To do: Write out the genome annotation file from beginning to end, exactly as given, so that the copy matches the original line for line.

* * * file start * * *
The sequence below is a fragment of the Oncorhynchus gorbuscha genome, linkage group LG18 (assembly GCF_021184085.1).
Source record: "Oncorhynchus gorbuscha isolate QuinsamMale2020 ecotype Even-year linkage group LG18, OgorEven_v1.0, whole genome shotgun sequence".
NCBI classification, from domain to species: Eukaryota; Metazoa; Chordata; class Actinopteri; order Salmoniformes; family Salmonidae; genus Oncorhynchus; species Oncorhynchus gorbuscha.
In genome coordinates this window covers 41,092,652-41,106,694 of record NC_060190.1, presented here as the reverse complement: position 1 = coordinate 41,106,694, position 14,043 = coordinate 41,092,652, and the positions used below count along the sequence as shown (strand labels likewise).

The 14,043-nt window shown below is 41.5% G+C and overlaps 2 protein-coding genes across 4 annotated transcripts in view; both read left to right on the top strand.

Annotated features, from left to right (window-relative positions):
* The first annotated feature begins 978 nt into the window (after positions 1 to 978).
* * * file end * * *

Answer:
The sequence below is a fragment of the Oncorhynchus gorbuscha genome, linkage group LG18 (assembly GCF_021184085.1).
Source record: "Oncorhynchus gorbuscha isolate QuinsamMale2020 ecotype Even-year linkage group LG18, OgorEven_v1.0, whole genome shotgun sequence".
NCBI classification, from domain to species: Eukaryota; Metazoa; Chordata; class Actinopteri; order Salmoniformes; family Salmonidae; genus Oncorhynchus; species Oncorhynchus gorbuscha.
In genome coordinates this window covers 41,092,652-41,106,694 of record NC_060190.1, presented here as the reverse complement: position 1 = coordinate 41,106,694, position 14,043 = coordinate 41,092,652, and the positions used below count along the sequence as shown (strand labels likewise).

The 14,043-nt window shown below is 41.5% G+C and overlaps 2 protein-coding genes across 4 annotated transcripts in view; both read left to right on the top strand.

Annotated features, from left to right (window-relative positions):
* The first annotated feature begins 978 nt into the window (after positions 1 to 978).